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November 03, 2016

animals shelters

Animal Shelters

National Animal Shelter Appreciation Week is the second week in November, which made me think about the amazing work these organizations do. There are many misconceptions about what shelters provide to our communities and the incredible efforts the staff make to ensure these abandoned animals find loving homes.

What do animal shelters do? 

An animal shelter or pound is a place where stray, lost, abandoned or surrendered animals, mostly dogs and cats, and sometimes sick or wounded wildlife are brought. … Some shelters even have sick tropical animals.

How may animal shelters are there?

 Approximately 5,000 animal shelters operate in the United States. They are nonprofit agencies. Some of them are run by local governments’ animal control services and others act as completely independent entities. There isn’t a national agency that oversees animal shelters; however, the Humane Society of the United States (HSUS), the American Society for the Prevention of Cruelty to Animals, and other nonprofit organizations that are devoted to animal welfare provide the funding and guidelines to help animal shelters operate effectively.

How long do shelters keep animals?

 How long an animal can remain in a shelter depends on local laws and the individual shelter’s rules. Although the Humane Society recommends that shelters hold strays for at least five days, the actual number of days can vary based on the space in the shelter, as well as the health and adoptability of the animals. Most shelters will take every stray that arrives, but are forced to euthanize some animals when they become too full.

What is a ‘no kill’ shelter?

 A smaller number of shelters only accept limited numbers of animals but promise to care for them until they are adopted. These are called “no kill” shelters. Despite the name, though, these shelters will euthanize animals that are too old or ill to care for anymore.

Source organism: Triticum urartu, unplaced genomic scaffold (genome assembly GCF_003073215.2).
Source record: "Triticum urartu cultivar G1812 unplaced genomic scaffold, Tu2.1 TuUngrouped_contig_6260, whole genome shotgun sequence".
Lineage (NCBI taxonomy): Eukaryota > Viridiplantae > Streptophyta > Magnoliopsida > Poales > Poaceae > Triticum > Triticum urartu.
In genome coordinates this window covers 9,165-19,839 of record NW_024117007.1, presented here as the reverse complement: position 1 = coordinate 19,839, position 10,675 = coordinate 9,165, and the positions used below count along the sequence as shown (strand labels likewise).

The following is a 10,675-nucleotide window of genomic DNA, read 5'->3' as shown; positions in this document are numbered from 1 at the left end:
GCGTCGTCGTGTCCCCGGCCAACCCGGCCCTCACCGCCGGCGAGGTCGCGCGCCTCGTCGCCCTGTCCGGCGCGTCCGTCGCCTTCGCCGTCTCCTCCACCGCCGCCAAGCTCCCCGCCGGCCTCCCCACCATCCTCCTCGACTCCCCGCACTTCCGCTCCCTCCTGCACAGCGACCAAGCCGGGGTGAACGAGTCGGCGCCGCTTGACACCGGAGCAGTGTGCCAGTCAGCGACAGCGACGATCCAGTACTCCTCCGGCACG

Why should I adopt from a shelter?

 It costs only about $40 to $100 to adopt a pet from a shelter (this covers the shelter’s costs of spaying or neutering the animal, as well as vaccinations, medications and food). Buying a dog through a breeder can run into the hundreds—or even thousands—of dollars; animal shelters are much more economical. People sometimes assume they will only find “mutts” at a shelter, but about a quarter of the animals in shelters are purebreds. Another misconception is that animal shelters only house older animals. In reality, most have large numbers of kittens and puppies waiting for loving homes.

What do animal shelters need?

 Shelters can always use extra supplies. Contact your local shelter or rescue group to see if it has a ‘wish list’ of items it needs. Often the list will include: Water and food bowls, blankets and beds. Most organizations have a ‘wish list’ on their website, so take a look to make sure your items will be accepted:

Remember, the staff who work at animal shelters do the same things most pet owners do to care for their pets. They feed the animals, make sure they have enough water, clean their cages, walk them, pet them and care for sick animals that need special medical attention. A single shelter can house hundreds of animals, and there usually isn’t a lot of money available for hired help, so volunteers are an essential part of shelter operations. Though you won’t get a paycheck, the tail wags and purrs you get in return will make it worth your while, so ADOPT or VOLUNTEER at your local shelter and make a difference!


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